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Shepherd Moon - Stowaways

In the early hours of this morning we finally arrived in the Galapagos and now we are leaving them again. Despite having Shepherd Moon lifted out of the water in Shelter Bay and pressure washed, and then checked again while we were in Las Perlas (albeit through murky green waters) we have acquired a few baby barnacles during our 1,000 mile transit from Las Perlas to the Galapagos. I had meant to check the bottom before we arrived, but the last couple of days haven't played out in the quite the way we expected. The net result is that the barnacle police have told us (and the other two boats they checked today) to go 40 miles offshore to clean off the offending crustaceans, and then return to the anchorage for a further inspection. Oh well, it's a nice day for a sail.

The trip down to the Galapagos involved crossing the doldrums - the area straddling the equator and sitting between the northeast and southeast trades. Winds in the doldrums are typically light, with frequent squalls bringing extended periods of rain. All in all, pretty miserable sailing weather. We experienced both of these aspects. We had enough rain to discover that a couple of hatches are still prone to leaking, and we ended up motoring for over 50 hours during the course of the week because the wind died away to a mere zephyr. On the plus side, we did fly the Blue Water Runner for an extended period and it behaved impeccably; no broken halyards, no wild leaps into the sea.

Unfortunately, we were the last boat in the fleet to arrive (at least of those that set off at the same time. In fact one boat that left two days after us were just 30 miles behind by the time we closed the islands). I blame this tardiness on Shepherd Moon's more traditional lines compared to the more modern, sleeker designs of the majority of the fleet. Vanessa and Jacob, however, hold me solely responsible. Blaming my choice of strategy (head south until the wind stops and then turn right - all very scientific) on our late arrival. I have noticed a bit of boat envy creeping in amongst the crew. We have been invited on-board a couple of catamarans over the past few weeks and I have noticed Vanessa gazing longingly at the huge galleys, with microwaves, bread makers and coffee machines sitting happily on work tops rather than being lashed down or hidden away. As we were eating the obligatory pancakes on Shrove Tuesday (beautifully tossed, despite the heavy swell), I asked Vanessa what she was planning to give up for lent. Without a moments hesitation she said "Mono-hulls!"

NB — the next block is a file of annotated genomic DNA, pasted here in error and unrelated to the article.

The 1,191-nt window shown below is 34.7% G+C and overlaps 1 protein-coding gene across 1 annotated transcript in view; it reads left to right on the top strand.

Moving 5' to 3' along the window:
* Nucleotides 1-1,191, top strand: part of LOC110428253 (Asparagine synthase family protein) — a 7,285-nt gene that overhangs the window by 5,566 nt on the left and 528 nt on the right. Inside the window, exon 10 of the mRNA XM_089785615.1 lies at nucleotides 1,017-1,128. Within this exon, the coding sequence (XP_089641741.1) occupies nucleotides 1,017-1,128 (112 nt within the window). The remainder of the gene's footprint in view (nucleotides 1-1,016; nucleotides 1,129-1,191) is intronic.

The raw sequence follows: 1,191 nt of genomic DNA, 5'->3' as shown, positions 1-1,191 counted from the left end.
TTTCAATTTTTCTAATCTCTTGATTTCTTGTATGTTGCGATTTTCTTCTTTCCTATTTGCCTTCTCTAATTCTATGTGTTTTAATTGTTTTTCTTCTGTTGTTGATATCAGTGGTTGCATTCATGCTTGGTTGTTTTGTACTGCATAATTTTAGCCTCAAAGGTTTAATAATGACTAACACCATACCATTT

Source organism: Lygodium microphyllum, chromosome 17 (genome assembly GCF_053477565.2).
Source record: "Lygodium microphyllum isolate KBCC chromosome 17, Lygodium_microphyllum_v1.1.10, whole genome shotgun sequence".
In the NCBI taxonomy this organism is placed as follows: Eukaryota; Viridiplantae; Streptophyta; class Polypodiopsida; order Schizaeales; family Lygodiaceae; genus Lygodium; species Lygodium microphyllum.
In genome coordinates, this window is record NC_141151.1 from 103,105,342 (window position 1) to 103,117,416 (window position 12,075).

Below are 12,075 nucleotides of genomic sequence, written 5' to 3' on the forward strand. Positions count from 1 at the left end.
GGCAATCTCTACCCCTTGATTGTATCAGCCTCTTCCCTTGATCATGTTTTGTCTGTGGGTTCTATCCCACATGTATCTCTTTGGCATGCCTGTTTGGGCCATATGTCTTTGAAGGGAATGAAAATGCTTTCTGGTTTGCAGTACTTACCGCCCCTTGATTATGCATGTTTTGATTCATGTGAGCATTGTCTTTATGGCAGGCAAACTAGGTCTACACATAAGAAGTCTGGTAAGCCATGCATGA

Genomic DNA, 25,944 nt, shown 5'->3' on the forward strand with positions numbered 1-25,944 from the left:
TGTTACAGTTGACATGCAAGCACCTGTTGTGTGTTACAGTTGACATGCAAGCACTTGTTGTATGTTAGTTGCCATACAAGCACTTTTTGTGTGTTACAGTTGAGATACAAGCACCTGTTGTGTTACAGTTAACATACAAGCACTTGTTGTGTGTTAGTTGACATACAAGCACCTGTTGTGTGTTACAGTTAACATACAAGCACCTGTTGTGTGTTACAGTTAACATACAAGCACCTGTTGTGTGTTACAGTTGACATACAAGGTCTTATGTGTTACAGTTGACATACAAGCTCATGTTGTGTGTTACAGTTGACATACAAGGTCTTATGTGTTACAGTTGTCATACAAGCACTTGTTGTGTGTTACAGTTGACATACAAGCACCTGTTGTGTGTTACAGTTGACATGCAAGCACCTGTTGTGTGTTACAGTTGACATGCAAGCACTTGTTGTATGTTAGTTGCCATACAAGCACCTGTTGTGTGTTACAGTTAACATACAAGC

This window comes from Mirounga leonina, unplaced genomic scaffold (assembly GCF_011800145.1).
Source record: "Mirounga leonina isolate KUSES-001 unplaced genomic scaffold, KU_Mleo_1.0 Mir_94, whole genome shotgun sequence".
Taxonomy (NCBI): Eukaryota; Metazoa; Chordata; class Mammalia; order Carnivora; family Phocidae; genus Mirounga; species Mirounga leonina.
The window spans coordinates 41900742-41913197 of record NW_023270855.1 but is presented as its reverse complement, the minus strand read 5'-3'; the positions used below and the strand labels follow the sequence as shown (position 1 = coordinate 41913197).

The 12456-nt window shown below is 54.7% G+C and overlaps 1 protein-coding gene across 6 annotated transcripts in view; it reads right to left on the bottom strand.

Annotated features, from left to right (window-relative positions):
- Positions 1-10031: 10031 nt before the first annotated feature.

At 15/02/2018 14:59 (utc) our position was 00°12.60'N 087°55.20'W

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